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By Dr Susan La Marca   

 

It is a shock to realise that this is the second edition of Synergy for this year and that another year has almost reached its end. The year has flown by and what an eventful one it has been!
 
SLAV celebrated its 50th anniversary in style and our profession rallied to respond to the National Inquiry into School Libraries. Another event will take place at the end of 2010 that is also worthy of note. Mary Manning will retire from her position as E.O. of SLAV. I would like to acknowledge in this editorial her outstanding work for the association and, in particular, her work in establishing Synergy. She has been a staunch supporter and a valuable board member of the journal since its inception. She will be sorely missed and I take this opportunity, on behalf of Synergy, to say thank you and best wishes.
 
There is much talk of the Australian Curriculum and, as we consider how to support this new initiative, it is important that we look to our colleagues to fully understand their perceptions of our place in this changed environment – how they see our role as both teacher and resource provider for the important changes that are to impact upon us all. Consequently, we invited Annabel Astbury from the History Teachers Association of Victoria (HTAV) to consider the Australian Curriculum and the teacher-librarian’s role. Her article focuses on the power and importance of collaboration – something teacher-librarians know is crucial.
 
In this edition of Synergy our global focus turns to the US with two excellent articles by influential commentators from our profession. Debbie Abilock, the editor or the excellent journal KQ, shares with us a reworked article on visual information literacy, offering both a theoretical and a practical stand point. Kristin Fontichario, in keeping with her innovative approach, discusses digital assessment using an interactive format that enables the reader to fully interact with the subject. This exciting approach offers a valuable professional development opportunity that should be embraced by individuals and SLAV branches as a worthwhile and useful activity. We are thrilled to have both writers joining us in Synergy.
 
In keeping with our truly global world of constant interaction, both of the local perspectives articles in this issue engage with topics that are more than just about our own home experience. Sue Thomson outlines the IEA Progress in International Reading Literacy Study, known as PIRLS, whilst Jenny Luca explores the very important issue of our digital footprint – how it is created and controlled and the relevance of helping our students understand what this means in an online world. Both articles by experts in their fields offer timely and useful information.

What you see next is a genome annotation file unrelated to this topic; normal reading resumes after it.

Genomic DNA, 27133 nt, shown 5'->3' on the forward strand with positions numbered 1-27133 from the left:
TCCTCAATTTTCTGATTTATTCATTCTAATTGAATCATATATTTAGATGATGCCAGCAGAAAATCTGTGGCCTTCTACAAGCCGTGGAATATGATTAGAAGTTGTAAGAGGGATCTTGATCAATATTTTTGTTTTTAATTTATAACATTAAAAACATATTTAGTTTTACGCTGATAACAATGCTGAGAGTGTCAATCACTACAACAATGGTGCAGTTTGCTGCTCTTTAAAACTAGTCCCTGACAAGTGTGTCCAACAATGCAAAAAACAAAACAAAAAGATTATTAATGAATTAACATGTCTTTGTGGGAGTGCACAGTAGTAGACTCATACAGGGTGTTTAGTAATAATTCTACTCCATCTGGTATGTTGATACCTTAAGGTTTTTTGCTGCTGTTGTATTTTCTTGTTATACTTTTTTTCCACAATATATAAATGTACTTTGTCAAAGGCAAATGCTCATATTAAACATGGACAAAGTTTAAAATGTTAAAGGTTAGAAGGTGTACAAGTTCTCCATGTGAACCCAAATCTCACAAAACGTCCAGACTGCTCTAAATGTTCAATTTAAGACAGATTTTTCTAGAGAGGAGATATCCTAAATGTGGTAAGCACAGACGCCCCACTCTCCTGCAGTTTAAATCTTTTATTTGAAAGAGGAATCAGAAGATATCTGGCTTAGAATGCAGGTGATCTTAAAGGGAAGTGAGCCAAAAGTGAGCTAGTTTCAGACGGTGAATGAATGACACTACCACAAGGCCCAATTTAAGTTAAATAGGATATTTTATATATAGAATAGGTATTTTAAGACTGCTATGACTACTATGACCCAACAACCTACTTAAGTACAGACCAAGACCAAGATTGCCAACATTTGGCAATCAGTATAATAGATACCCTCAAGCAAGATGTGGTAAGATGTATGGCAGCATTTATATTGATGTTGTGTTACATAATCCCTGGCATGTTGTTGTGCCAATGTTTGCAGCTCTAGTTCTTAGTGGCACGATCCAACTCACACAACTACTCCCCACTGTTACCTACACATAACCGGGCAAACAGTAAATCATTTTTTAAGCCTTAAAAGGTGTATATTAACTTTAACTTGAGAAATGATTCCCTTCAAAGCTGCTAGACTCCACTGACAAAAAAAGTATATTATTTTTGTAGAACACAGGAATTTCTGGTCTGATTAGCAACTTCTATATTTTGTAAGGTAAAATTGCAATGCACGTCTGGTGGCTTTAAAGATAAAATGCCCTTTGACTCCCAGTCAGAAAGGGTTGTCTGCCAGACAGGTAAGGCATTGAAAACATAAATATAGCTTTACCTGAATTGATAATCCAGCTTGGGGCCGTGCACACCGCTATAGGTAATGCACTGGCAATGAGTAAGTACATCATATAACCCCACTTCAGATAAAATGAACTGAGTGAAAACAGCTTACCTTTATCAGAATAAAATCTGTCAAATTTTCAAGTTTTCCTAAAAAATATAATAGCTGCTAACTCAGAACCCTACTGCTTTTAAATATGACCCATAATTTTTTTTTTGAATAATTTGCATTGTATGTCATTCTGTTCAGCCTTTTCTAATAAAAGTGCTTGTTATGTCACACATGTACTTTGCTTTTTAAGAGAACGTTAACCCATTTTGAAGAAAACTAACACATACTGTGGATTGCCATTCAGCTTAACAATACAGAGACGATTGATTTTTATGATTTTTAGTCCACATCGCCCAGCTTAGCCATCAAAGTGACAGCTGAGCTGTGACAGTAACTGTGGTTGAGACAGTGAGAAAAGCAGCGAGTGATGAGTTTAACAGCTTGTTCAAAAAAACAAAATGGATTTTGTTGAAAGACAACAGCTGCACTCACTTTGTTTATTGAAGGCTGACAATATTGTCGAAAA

As usual, our regular commentators offer us insight and inspiration that makes compelling reading. Carol Gordon offers a fascinating discussion on the art of teacher-librarianship, with a focus on our teaching role. Her regular Synergy pieces are always worth close consideration for the varied perspective and insights she offers. Camilla Elliott explores the concept of the learning commons, a topic of great interest to many. Camilla has recently received a research grant from SLAV to assist in her work in this area and we hope to hear more from her about this topic in the future. Ross Todd’s regular piece is, as usual, inspirational. Using current research, and with a nod to the recent National Inquiry into School Libraries, Ross makes a case for our relevance in a changing world.
 
Our research piece in this issue explores an Australian Research Council project on multimodal authoring using the program Kahootz. This article offers research on a program which is familiar to many of us and, as such, should be of much interest. Our Strategies section features a reprinted article by the American teacher-librarian and commentator Joyce Valenza. Joyce is known to many around the world, and her recent visit to Melbourne as part of SLAV’s professional development program was very well received. Her extraordinary knowledge and generosity are evident in the article, which explores the ways we can teach and exploit as learning possibilities the array of social media available to us in the digital environment.
 
I am sure that 2011 will be an exciting year for Synergy; we already have a number of articles in the planning process. In the meantime enjoy this issue – feedback is always appreciated.

 

Dr Susan La Marca
Editor